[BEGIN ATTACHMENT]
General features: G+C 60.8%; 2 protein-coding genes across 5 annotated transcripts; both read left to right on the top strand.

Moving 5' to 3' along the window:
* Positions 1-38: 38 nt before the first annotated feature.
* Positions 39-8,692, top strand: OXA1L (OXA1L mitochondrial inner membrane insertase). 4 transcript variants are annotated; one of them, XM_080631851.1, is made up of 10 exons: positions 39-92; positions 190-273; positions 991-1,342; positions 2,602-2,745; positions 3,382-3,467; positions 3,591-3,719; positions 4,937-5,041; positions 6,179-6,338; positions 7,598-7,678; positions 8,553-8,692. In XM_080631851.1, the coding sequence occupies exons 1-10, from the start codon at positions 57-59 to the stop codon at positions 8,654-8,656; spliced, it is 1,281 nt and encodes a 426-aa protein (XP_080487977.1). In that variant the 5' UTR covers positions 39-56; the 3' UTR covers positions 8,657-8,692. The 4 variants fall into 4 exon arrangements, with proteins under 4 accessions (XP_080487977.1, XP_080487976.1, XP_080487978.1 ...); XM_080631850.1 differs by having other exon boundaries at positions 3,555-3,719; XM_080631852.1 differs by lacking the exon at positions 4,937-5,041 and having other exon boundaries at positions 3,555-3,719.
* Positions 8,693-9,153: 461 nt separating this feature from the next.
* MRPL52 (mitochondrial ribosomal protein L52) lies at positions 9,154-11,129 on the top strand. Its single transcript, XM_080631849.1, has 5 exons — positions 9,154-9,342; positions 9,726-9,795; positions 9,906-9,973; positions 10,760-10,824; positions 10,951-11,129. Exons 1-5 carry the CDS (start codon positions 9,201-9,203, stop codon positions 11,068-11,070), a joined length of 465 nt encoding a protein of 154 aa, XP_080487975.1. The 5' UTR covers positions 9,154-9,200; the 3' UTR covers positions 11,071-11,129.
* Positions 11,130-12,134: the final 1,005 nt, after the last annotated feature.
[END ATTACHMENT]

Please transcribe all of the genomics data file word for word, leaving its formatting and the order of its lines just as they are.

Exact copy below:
General features: G+C 60.8%; 2 protein-coding genes across 5 annotated transcripts; both read left to right on the top strand.

Moving 5' to 3' along the window:
* Positions 1-38: 38 nt before the first annotated feature.
* Positions 39-8,692, top strand: OXA1L (OXA1L mitochondrial inner membrane insertase). 4 transcript variants are annotated; one of them, XM_080631851.1, is made up of 10 exons: positions 39-92; positions 190-273; positions 991-1,342; positions 2,602-2,745; positions 3,382-3,467; positions 3,591-3,719; positions 4,937-5,041; positions 6,179-6,338; positions 7,598-7,678; positions 8,553-8,692. In XM_080631851.1, the coding sequence occupies exons 1-10, from the start codon at positions 57-59 to the stop codon at positions 8,654-8,656; spliced, it is 1,281 nt and encodes a 426-aa protein (XP_080487977.1). In that variant the 5' UTR covers positions 39-56; the 3' UTR covers positions 8,657-8,692. The 4 variants fall into 4 exon arrangements, with proteins under 4 accessions (XP_080487977.1, XP_080487976.1, XP_080487978.1 ...); XM_080631850.1 differs by having other exon boundaries at positions 3,555-3,719; XM_080631852.1 differs by lacking the exon at positions 4,937-5,041 and having other exon boundaries at positions 3,555-3,719.
* Positions 8,693-9,153: 461 nt separating this feature from the next.
* MRPL52 (mitochondrial ribosomal protein L52) lies at positions 9,154-11,129 on the top strand. Its single transcript, XM_080631849.1, has 5 exons — positions 9,154-9,342; positions 9,726-9,795; positions 9,906-9,973; positions 10,760-10,824; positions 10,951-11,129. Exons 1-5 carry the CDS (start codon positions 9,201-9,203, stop codon positions 11,068-11,070), a joined length of 465 nt encoding a protein of 154 aa, XP_080487975.1. The 5' UTR covers positions 9,154-9,200; the 3' UTR covers positions 11,071-11,129.
* Positions 11,130-12,134: the final 1,005 nt, after the last annotated feature.